This 1979 London original English pressing of violin showpieces has Super Hot Stamper sound on side two, which came as a bit of a shock to us after playing side one, which is as congested and opaque as one would expect from such a late London recording. Side two is fabulous — full-bodied, rich and sweet. Even though it may have been recorded in 1977, the engineer is Kenneth Wilkinson, and the hall is Kingsway — not many bad recordings can be attributed to either.
But bad mastering or bad pressing quality are surely not the fault of either; when the record doesn’t come out of the oven right, the sound is going to suffer, and the sound on this side one is insufferable all right. But side two is GLORIOUS; it has wonderful music played with the greatest skill and feeling.
Ravel Tzigane and Saint-Saens Havanaise
A++ Super Hot Stamper sound for both pieces. The Ravel is slightly darker in tonality but still works its magic beautifully. We rarely run across violin showpiece recordings of this caliber, especially these days. You could easily play fifty violin recordings and not hear one as good. This is music that belongs in any serious record collection.
These are not especially short works; both run more than nine minutes.
No grade. The violin is passable but the orchestra is so opaque and thick no enjoyment can be had from this side.
From the Liner Notes
The Havanaise is based upon the rhythm of the Habanera, the themes languid and intense except for some legitimate passages of virtuoso writing. There is a brilliant coda in which the violinist disports himself in bravura over an insistent bass Habanera rhythm. The piece ends very softly, a feature that is as welcome as it is unusual in virtuoso music.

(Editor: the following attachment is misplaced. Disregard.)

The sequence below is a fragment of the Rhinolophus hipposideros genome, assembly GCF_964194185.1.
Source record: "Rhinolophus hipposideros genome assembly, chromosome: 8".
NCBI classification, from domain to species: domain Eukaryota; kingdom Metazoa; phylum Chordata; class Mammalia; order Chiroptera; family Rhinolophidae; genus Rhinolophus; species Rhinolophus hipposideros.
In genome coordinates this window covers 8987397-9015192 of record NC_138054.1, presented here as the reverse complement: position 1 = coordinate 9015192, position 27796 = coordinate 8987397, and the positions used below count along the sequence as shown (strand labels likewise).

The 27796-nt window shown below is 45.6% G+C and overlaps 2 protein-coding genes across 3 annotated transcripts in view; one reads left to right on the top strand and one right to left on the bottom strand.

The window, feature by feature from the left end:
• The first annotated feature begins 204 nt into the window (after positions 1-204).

Both this and the Introduction and Rondo Capriccioso are typical products of their composer. To modern ears his music sounds easy to assimilate, and yet in his time (as is often the case) it was found revolutionary. The Danse Macabre was hissed at its first performance [!]… However, the sweetness and clarity of his musical thought have always endeared him to the public.
The composition is in one movement, with an approximate duration of ten minutes. Though the composer is sometimes regarded as following an Impressionist idiom, Tzigane clearly demonstrates Ravel’s ability to imitate the (late) Romantic style of violin showmanship promoted by such composer-virtuosi as Paganini and Sarasate.
Kyung-Wha Chung has been literally showered with recognition for her sparkling, energetic personality, and for her concentrated, inspiring, and nearly technically perfect performances; she is considered one of the top violinists in the world.